Swamp sassafras is a nonprescription ingredient often used for medicinal purposes such as for weight loss. It is obtained from the magnolia plant, including its flower buds and bark.
When used in a supplement, the company may call it any of several different names in its ingredients list. Some of those names include xin yi hua, Indian bark, Japanese whitebark magnolia, ho-no-ki, red bay, white bay, sweet bay, xin ye hua, hou po, holly bay, cortex magnolia officinalis, beaver tree, or several others.
Aside from weight loss, swamp sassafras is also used for treating constipation, digestion issues, anxiety, inflammation, headache, depression, stress, fever, asthma and stroke. Some people use the flower to treat the common cold, runny or stuffy nose, sinus pain, facial dark spots, hay fever or headache. It is also applied directly to the gums in order to help treat a toothache.
More recently, it has been used as a skin whitener in topical products or may be used in other topical formulas to help counteract potential skin irritations caused by other ingredients withint he formula.
Swamp sassafras is used quite commonly in traditional Japanese (Kampo) and Chinese medicine. Some research has been conducted to investigate its impact on the human body. Those studies point to a chemical within the bark of the plant, called honokiol, which may be the active ingredient.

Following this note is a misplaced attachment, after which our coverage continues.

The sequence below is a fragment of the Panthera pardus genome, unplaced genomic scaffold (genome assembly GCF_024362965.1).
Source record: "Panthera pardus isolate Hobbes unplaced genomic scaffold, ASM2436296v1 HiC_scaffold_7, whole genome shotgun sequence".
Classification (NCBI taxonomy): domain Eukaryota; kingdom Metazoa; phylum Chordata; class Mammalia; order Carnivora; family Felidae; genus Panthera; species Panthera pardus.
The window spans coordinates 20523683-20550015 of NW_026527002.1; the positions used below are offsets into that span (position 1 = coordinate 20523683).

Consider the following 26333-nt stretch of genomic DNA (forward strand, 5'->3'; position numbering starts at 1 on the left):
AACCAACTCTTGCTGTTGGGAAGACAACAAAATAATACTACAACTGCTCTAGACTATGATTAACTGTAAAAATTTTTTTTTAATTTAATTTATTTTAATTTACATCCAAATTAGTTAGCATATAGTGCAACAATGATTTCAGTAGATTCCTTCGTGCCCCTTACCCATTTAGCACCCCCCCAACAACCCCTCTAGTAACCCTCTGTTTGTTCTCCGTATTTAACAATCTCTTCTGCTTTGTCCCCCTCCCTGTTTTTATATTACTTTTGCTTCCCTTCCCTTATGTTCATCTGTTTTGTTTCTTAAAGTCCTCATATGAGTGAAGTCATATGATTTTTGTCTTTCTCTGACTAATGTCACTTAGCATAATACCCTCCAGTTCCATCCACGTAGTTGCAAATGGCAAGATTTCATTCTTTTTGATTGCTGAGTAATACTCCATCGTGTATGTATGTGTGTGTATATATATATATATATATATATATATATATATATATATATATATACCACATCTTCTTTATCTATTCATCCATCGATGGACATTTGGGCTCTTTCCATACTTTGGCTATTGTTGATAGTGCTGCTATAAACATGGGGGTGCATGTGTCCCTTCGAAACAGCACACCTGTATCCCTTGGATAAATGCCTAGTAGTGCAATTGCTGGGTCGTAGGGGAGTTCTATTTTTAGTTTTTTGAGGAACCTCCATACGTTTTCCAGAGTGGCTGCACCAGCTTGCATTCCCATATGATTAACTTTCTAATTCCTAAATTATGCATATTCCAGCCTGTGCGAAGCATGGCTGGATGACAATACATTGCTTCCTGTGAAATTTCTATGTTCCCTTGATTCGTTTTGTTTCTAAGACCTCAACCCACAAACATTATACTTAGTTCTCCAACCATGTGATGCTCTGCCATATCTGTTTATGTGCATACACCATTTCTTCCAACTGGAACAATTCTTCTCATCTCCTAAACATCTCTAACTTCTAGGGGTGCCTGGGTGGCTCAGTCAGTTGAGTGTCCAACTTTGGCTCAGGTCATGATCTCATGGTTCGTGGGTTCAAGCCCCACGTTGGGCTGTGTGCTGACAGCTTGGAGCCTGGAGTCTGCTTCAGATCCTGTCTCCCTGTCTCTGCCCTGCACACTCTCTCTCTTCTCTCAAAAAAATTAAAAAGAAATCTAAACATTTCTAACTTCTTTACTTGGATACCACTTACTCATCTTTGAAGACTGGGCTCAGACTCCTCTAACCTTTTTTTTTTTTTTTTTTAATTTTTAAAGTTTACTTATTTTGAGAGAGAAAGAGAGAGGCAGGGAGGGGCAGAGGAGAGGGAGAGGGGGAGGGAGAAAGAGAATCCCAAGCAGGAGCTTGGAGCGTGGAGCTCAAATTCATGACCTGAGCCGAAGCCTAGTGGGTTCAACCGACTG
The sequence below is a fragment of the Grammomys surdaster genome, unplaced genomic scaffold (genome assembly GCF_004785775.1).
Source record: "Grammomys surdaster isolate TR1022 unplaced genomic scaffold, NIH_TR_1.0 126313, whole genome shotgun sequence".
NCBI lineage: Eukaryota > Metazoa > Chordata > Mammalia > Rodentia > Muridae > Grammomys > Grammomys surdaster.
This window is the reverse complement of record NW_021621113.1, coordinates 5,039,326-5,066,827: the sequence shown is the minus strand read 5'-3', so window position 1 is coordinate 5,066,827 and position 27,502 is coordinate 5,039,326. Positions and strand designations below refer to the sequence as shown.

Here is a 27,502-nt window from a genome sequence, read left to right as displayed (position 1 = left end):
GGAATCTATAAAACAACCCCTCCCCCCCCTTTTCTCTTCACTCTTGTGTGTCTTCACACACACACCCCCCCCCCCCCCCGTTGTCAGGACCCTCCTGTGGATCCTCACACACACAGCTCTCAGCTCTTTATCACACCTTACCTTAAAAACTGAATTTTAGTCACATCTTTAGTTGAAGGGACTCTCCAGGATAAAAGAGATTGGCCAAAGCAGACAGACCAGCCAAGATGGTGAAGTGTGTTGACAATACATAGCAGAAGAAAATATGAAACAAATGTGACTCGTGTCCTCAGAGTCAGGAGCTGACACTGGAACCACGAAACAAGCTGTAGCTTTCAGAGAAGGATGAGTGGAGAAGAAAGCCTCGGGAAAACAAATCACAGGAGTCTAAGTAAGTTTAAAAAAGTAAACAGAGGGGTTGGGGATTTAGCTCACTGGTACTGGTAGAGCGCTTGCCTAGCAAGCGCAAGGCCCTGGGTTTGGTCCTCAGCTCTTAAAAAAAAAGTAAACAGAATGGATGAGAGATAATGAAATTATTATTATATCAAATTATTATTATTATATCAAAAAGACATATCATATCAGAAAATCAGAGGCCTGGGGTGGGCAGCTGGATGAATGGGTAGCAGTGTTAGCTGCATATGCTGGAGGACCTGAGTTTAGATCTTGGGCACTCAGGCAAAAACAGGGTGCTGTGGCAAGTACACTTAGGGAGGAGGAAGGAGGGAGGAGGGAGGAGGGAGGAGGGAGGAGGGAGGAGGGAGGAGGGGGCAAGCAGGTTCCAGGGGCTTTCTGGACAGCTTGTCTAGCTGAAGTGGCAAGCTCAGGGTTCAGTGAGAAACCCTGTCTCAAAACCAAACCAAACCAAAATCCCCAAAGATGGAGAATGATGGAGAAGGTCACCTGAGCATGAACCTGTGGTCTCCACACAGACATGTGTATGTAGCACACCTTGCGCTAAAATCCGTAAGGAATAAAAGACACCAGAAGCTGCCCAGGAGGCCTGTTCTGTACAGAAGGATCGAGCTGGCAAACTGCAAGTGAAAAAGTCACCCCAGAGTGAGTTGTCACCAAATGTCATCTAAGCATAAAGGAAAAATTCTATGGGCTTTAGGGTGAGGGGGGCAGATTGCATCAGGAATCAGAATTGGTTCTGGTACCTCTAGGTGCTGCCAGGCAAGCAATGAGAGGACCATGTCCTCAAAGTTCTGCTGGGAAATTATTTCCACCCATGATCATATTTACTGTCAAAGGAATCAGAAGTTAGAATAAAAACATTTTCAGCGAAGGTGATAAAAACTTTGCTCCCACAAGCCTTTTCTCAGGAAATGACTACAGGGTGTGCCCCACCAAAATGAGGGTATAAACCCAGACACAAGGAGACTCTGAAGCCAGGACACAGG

There is some evidence from animal studies that swamp sassafras may help reduce anxiety. It may also assist in lowering steroid production to help in asthma treatment. That said, all research conducted on this ingredient is currently limited to laboratories. No human studies have been conducted, particularly not on any large scale.
As a result, its use for weight loss supplements is considered to be insufficient. Among the lab studies that have been conducted, there is very limited evidence to indicate that using it could lead to weight loss.
Some research has indicated that overweight women who use a very specific and branded version of this ingredient in combination with phellodendron did not gain as much weight as women in a placebo group. However, this study was very limited and is far from solid evidence that the ingredient works. There is some indication that swamp sassafras may help to reduce stress-related eating, but again, that has not reached the point that it is considered proven. Many products containing this ingredient say it reduces cortisol levels but there has yet to be any evidence linking its use to lower cortisol levels. In fact, there is some research suggesting it may increase the release of that “stress” hormone.